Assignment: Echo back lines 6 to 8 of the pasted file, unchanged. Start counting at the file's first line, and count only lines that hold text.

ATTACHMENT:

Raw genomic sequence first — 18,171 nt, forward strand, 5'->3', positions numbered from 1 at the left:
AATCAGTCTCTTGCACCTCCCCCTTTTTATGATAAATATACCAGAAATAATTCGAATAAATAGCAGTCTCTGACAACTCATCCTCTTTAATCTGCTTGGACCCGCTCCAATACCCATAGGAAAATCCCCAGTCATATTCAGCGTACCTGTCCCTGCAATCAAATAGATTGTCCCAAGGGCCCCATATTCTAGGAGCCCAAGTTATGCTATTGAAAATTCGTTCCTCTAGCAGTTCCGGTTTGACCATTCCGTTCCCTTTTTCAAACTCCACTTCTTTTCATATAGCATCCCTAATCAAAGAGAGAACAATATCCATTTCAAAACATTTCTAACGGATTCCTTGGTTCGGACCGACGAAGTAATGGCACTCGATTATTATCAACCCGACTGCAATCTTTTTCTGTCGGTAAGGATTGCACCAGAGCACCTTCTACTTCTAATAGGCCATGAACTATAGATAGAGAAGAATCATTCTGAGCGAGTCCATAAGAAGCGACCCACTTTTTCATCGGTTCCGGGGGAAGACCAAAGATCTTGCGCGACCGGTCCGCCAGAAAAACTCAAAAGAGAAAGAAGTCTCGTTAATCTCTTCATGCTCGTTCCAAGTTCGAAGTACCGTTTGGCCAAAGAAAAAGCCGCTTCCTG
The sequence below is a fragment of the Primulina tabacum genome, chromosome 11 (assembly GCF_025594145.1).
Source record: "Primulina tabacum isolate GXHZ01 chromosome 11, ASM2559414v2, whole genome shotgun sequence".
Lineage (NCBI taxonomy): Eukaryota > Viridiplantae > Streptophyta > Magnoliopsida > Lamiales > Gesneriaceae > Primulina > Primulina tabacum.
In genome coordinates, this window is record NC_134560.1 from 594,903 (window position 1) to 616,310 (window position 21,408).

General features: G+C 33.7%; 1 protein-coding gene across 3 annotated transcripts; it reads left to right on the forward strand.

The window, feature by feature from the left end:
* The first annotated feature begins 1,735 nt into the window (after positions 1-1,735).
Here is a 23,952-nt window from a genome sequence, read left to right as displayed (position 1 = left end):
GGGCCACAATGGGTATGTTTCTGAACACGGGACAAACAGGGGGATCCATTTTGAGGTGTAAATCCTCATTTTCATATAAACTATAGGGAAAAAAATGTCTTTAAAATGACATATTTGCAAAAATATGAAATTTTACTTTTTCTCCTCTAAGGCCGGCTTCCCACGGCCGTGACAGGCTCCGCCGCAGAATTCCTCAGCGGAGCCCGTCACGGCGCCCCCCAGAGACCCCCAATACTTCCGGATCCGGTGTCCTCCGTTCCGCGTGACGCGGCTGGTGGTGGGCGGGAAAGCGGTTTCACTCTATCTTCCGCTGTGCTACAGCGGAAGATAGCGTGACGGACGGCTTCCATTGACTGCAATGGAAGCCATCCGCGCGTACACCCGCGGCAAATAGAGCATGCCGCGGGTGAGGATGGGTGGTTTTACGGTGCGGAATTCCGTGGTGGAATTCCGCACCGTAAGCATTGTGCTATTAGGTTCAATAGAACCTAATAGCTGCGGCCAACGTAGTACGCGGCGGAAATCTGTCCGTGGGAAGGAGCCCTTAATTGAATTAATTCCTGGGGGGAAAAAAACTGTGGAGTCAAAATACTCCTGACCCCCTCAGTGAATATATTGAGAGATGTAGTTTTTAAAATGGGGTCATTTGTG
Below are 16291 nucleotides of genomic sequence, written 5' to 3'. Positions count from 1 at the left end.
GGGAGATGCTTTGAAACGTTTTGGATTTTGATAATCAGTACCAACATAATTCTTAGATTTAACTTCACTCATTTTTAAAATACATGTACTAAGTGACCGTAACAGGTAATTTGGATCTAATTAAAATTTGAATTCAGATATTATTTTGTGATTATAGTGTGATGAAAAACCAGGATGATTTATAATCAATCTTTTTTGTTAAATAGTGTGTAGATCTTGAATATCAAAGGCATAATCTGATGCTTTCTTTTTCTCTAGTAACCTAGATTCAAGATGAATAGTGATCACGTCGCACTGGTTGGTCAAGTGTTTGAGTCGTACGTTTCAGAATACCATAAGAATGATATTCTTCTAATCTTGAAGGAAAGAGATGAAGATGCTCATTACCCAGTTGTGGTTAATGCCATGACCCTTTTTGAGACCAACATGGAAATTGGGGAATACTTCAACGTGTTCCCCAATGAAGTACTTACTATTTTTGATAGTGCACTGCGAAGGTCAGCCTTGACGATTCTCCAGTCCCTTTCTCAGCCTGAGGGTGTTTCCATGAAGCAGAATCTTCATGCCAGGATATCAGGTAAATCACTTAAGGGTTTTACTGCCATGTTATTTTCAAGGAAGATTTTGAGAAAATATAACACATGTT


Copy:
In genome coordinates, this window is record NC_134560.1 from 594,903 (window position 1) to 616,310 (window position 21,408).

General features: G+C 33.7%; 1 protein-coding gene across 3 annotated transcripts; it reads left to right on the forward strand.

The window, feature by feature from the left end: